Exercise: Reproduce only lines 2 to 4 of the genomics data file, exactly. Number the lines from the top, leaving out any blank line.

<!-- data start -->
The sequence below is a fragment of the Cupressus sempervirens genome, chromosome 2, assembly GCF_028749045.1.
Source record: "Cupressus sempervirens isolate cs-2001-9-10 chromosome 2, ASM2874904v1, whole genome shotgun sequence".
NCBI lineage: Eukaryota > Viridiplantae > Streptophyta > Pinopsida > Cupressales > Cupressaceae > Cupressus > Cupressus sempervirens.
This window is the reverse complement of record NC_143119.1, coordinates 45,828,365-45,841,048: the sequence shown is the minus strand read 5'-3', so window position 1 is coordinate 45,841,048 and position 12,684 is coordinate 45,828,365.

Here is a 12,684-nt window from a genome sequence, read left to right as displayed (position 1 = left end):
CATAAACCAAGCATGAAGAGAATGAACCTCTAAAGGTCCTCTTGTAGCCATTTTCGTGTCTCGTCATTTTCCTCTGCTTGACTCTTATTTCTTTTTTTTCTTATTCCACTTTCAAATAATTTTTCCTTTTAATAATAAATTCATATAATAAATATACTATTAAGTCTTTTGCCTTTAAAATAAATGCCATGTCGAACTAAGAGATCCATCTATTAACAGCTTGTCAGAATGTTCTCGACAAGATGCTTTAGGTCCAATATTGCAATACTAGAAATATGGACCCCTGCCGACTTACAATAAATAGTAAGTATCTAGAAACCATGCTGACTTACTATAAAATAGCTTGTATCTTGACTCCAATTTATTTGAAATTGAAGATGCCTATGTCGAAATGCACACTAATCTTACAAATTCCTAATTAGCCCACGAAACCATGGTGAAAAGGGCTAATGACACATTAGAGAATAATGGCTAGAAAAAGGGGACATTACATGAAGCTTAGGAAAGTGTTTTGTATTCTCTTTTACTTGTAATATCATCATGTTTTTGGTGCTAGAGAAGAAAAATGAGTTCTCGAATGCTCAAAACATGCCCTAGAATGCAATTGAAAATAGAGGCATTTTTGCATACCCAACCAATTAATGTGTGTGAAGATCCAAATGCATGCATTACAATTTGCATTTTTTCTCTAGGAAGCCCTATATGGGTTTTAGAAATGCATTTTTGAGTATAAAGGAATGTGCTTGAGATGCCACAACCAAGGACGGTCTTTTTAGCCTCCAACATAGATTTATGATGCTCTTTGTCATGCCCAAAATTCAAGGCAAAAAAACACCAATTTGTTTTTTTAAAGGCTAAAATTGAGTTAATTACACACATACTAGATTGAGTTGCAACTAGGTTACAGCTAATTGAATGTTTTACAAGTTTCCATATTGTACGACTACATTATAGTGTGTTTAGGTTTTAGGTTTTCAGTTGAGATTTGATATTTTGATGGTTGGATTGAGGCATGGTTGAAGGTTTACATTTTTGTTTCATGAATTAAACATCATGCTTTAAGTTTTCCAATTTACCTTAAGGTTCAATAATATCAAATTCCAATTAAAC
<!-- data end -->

Source record: "Cupressus sempervirens isolate cs-2001-9-10 chromosome 2, ASM2874904v1, whole genome shotgun sequence".
NCBI lineage: Eukaryota > Viridiplantae > Streptophyta > Pinopsida > Cupressales > Cupressaceae > Cupressus > Cupressus sempervirens.
This window is the reverse complement of record NC_143119.1, coordinates 45,828,365-45,841,048: the sequence shown is the minus strand read 5'-3', so window position 1 is coordinate 45,841,048 and position 12,684 is coordinate 45,828,365.